Using up the leftovers
Another meat feast
- If you have leftover cooked meat, wrap it well and keep it in the fridge – it will be good to use for up to 2 days.
- Add a dollop of leftover dip to a cold burger for lunch the next day.
- Cold sausages make tasty lunch box treats or can be frozen to eat later in a picnic.
- Add any leftover sausages to an omelette or Spanish tortilla; or why not try Quick Pizza Tortilla Chips.
- Put leftover salad in the fridge and if it’s looking tired and wilted put it in a bowl of water with a couple of ice-cubes to get it nice and crisp again.
- A dollop or two of coleslaw and hummus make delicious additions to salads.
- Leftover potatoes make a tasty potato salad when tossed with sliced red or spring onions and mayonnaise.
- If you have a salad covered in dressing use a blender or food processor to make a cold soup. Add as much dressing as you’d like to this salad soup.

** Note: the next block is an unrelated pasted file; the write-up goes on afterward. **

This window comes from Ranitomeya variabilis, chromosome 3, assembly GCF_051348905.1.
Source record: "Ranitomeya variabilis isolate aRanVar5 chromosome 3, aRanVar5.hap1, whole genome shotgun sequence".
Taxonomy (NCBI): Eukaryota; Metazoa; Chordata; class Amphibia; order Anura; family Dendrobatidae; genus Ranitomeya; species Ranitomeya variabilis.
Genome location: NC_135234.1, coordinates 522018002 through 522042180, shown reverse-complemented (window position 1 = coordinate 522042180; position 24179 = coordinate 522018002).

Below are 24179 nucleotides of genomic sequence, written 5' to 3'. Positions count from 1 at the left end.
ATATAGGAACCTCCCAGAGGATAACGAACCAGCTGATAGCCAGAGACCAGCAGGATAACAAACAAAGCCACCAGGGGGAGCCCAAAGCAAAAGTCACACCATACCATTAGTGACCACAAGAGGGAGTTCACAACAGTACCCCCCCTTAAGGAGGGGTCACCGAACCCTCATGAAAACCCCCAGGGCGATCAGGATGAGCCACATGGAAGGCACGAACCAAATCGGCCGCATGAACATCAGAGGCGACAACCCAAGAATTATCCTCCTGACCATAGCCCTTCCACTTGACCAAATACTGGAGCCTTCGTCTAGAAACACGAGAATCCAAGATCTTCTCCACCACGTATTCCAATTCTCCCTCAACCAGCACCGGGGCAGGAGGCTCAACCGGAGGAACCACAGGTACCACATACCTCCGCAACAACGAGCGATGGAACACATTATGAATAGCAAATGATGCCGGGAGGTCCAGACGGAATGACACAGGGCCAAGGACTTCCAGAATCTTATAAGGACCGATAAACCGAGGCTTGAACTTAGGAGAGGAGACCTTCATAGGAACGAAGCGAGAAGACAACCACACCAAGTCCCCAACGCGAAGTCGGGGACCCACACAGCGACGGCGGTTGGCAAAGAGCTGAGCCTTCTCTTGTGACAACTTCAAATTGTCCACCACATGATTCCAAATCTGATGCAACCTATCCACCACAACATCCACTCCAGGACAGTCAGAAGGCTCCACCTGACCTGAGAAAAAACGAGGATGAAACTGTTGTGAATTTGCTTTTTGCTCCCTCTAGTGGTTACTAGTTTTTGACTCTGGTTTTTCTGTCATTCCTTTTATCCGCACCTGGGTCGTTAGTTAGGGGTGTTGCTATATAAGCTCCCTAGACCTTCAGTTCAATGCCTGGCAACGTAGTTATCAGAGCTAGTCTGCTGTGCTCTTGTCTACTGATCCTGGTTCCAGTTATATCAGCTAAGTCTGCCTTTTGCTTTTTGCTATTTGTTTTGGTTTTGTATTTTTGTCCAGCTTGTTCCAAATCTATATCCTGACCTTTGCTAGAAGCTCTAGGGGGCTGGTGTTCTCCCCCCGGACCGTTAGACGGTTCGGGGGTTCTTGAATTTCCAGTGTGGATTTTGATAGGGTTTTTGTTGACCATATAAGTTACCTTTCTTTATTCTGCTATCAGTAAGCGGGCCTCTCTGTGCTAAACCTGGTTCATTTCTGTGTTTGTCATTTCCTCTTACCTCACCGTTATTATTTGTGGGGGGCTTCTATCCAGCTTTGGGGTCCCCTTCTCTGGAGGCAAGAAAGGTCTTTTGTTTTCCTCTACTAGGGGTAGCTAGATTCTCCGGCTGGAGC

- Bread rolls that have gone a bit stale will be delicious toasted. Or make them into breadcrumbs and freeze in a freezer bag to use later for making stuffings, bread sauce or mix with grated cheese for a gratin topping.
If the British summer lets you down, put unused barbeque food in the freezer for another time.
Don’t forget to be safe this summer. The Food Standards Agency (FSA) has some key safety advice we should all follow:
- Foods with a ‘use by’ date or ‘keep refrigerated’ on the label should be kept cold to stop harmful germs growing.
- Keep food out of the fridge for the shortest time possible and if you’re putting food out for a party, try not to leave it out for more than two hours.
- When you’re cooking on the barbecue remember to keep raw and ready-to-eat/cooked foods separate to stop harmful germs spreading.
- Don’t add marinade to cooked food if it’s already been used with raw meat.
- If you’re reheating leftovers, cook it until it’s piping hot all the way through.
- To extend the life of food beyond its ‘use by’ date, freeze it before the date and defrost and use within 24 hours.
For more safety advice check out the barbeque guidance from the NHS.